52 \isanewline
    53 \ \ {\isachardoublequote}w\ {\isasymin}\ S\ \ \ \ \ \ \ \ {\isasymLongrightarrow}\ a{\isacharhash}w\ \ \ {\isasymin}\ A{\isachardoublequote}\isanewline
    54 \ \ {\isachardoublequote}{\isasymlbrakk}\ v{\isasymin}A{\isacharsemicolon}\ w{\isasymin}A\ {\isasymrbrakk}\ {\isasymLongrightarrow}\ b{\isacharhash}v{\isacharat}w\ {\isasymin}\ A{\isachardoublequote}\isanewline
    55 \isanewline
    56 \ \ {\isachardoublequote}w\ {\isasymin}\ S\ \ \ \ \ \ \ \ \ \ \ \ {\isasymLongrightarrow}\ b{\isacharhash}w\ \ \ {\isasymin}\ B{\isachardoublequote}\isanewline
    57 \ \ {\isachardoublequote}{\isasymlbrakk}\ v\ {\isasymin}\ B{\isacharsemicolon}\ w\ {\isasymin}\ B\ {\isasymrbrakk}\ {\isasymLongrightarrow}\ a{\isacharhash}v{\isacharat}w\ {\isasymin}\ B{\isachardoublequote}%
    58 \begin{isamarkuptext}%
    59 \noindent
    60 First we show that all words in \isa{S} contain the same number of \isa{a}'s and \isa{b}'s. Since the definition of \isa{S} is by simultaneous
    61 induction, so is this proof: we show at the same time that all words in
    62 \isa{A} contain one more \isa{a} than \isa{b} and all words in \isa{B} contains one more \isa{b} than \isa{a}.%
    63 \end{isamarkuptext}%
    64 \isacommand{lemma}\ correctness{\isacharcolon}\isanewline
    65 \ \ {\isachardoublequote}{\isacharparenleft}w\ {\isasymin}\ S\ {\isasymlongrightarrow}\ size{\isacharbrackleft}x{\isasymin}w{\isachardot}\ x{\isacharequal}a{\isacharbrackright}\ {\isacharequal}\ size{\isacharbrackleft}x{\isasymin}w{\isachardot}\ x{\isacharequal}b{\isacharbrackright}{\isacharparenright}\ \ \ \ \ {\isasymand}\isanewline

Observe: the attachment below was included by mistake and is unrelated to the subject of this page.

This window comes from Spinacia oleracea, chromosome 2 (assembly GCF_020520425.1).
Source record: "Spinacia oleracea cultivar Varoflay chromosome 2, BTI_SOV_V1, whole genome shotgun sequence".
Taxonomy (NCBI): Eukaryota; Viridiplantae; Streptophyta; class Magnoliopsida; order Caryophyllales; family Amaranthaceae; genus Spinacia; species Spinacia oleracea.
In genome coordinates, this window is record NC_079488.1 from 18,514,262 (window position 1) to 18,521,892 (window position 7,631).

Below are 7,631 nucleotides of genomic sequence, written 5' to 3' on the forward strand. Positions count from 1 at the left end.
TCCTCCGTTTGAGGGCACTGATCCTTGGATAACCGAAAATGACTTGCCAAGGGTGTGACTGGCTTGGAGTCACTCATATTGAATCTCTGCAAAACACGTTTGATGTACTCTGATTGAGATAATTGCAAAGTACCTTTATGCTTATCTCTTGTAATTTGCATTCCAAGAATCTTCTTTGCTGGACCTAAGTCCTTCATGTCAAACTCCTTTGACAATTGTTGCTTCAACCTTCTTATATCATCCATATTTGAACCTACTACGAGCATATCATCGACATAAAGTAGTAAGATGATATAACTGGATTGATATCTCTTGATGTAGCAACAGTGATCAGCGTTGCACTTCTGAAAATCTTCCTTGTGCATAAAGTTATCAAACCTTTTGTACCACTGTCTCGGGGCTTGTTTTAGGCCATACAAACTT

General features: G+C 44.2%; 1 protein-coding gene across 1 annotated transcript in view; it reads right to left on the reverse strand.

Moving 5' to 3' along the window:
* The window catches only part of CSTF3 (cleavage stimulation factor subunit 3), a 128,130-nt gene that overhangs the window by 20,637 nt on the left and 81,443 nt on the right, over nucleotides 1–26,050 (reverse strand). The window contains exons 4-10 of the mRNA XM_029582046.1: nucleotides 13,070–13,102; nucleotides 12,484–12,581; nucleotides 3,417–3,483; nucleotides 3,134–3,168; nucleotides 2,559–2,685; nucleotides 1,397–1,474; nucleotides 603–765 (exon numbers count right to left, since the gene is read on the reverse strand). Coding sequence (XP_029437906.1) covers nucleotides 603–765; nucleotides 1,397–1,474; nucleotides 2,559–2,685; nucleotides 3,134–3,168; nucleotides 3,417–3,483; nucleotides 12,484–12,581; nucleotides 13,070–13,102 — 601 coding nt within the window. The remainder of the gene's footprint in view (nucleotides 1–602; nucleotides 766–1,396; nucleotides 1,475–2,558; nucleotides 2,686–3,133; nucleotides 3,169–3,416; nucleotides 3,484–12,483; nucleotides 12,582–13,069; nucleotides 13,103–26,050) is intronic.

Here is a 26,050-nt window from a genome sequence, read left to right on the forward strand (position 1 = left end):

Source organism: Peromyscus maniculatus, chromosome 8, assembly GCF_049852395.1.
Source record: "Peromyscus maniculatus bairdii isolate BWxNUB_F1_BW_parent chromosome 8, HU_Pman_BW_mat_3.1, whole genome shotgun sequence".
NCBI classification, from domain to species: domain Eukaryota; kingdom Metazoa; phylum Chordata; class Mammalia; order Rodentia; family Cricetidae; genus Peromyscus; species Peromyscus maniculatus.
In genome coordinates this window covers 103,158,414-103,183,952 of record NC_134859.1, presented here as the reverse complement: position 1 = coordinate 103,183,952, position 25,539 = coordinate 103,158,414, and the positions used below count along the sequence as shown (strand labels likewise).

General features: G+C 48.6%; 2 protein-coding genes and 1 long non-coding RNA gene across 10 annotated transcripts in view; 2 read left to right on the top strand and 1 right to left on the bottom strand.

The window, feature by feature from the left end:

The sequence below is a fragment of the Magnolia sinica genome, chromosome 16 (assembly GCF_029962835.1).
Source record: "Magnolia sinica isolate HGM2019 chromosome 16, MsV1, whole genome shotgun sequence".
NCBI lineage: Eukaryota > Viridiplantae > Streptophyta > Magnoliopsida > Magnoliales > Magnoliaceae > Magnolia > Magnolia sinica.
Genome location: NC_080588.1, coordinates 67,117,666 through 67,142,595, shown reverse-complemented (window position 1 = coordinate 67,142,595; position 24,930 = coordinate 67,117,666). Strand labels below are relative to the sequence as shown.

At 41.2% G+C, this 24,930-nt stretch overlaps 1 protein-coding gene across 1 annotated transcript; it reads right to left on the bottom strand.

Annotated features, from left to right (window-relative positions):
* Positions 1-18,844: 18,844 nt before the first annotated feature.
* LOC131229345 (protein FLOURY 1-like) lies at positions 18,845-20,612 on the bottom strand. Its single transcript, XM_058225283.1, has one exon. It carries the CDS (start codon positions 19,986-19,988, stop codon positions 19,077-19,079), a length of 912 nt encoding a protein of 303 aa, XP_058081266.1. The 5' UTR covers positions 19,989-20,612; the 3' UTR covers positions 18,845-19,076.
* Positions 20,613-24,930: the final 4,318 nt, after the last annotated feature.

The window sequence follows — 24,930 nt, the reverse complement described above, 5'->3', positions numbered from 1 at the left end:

66 \ \ \ \ {\isacharparenleft}w\ {\isasymin}\ A\ {\isasymlongrightarrow}\ size{\isacharbrackleft}x{\isasymin}w{\isachardot}\ x{\isacharequal}a{\isacharbrackright}\ {\isacharequal}\ size{\isacharbrackleft}x{\isasymin}w{\isachardot}\ x{\isacharequal}b{\isacharbrackright}\ {\isacharplus}\ {\isadigit{1}}{\isacharparenright}\ {\isasymand}\isanewline
    67 \ \ \ \ {\isacharparenleft}w\ {\isasymin}\ B\ {\isasymlongrightarrow}\ size{\isacharbrackleft}x{\isasymin}w{\isachardot}\ x{\isacharequal}b{\isacharbrackright}\ {\isacharequal}\ size{\isacharbrackleft}x{\isasymin}w{\isachardot}\ x{\isacharequal}a{\isacharbrackright}\ {\isacharplus}\ {\isadigit{1}}{\isacharparenright}{\isachardoublequote}%
    68 \begin{isamarkuptxt}%
    69 \noindent
    70 These propositions are expressed with the help of the predefined \isa{filter} function on lists, which has the convenient syntax \isa{filter\ P\ xs}, the list of all elements \isa{x} in \isa{xs} such that \isa{P\ x}
    71 holds. The length of a list is usually written \isa{size}, and \isa{size} is merely a shorthand.
    72 
    73 The proof itself is by rule induction and afterwards automatic:%
    74 \end{isamarkuptxt}%
    75 \isacommand{apply}{\isacharparenleft}rule\ S{\isacharunderscore}A{\isacharunderscore}B{\isachardot}induct{\isacharparenright}\isanewline
    76 \isacommand{by}{\isacharparenleft}auto{\isacharparenright}%
    77 \begin{isamarkuptext}%
    78 \noindent
    79 This may seem surprising at first, and is indeed an indication of the power
    80 of inductive definitions. But it is also quite straightforward. For example,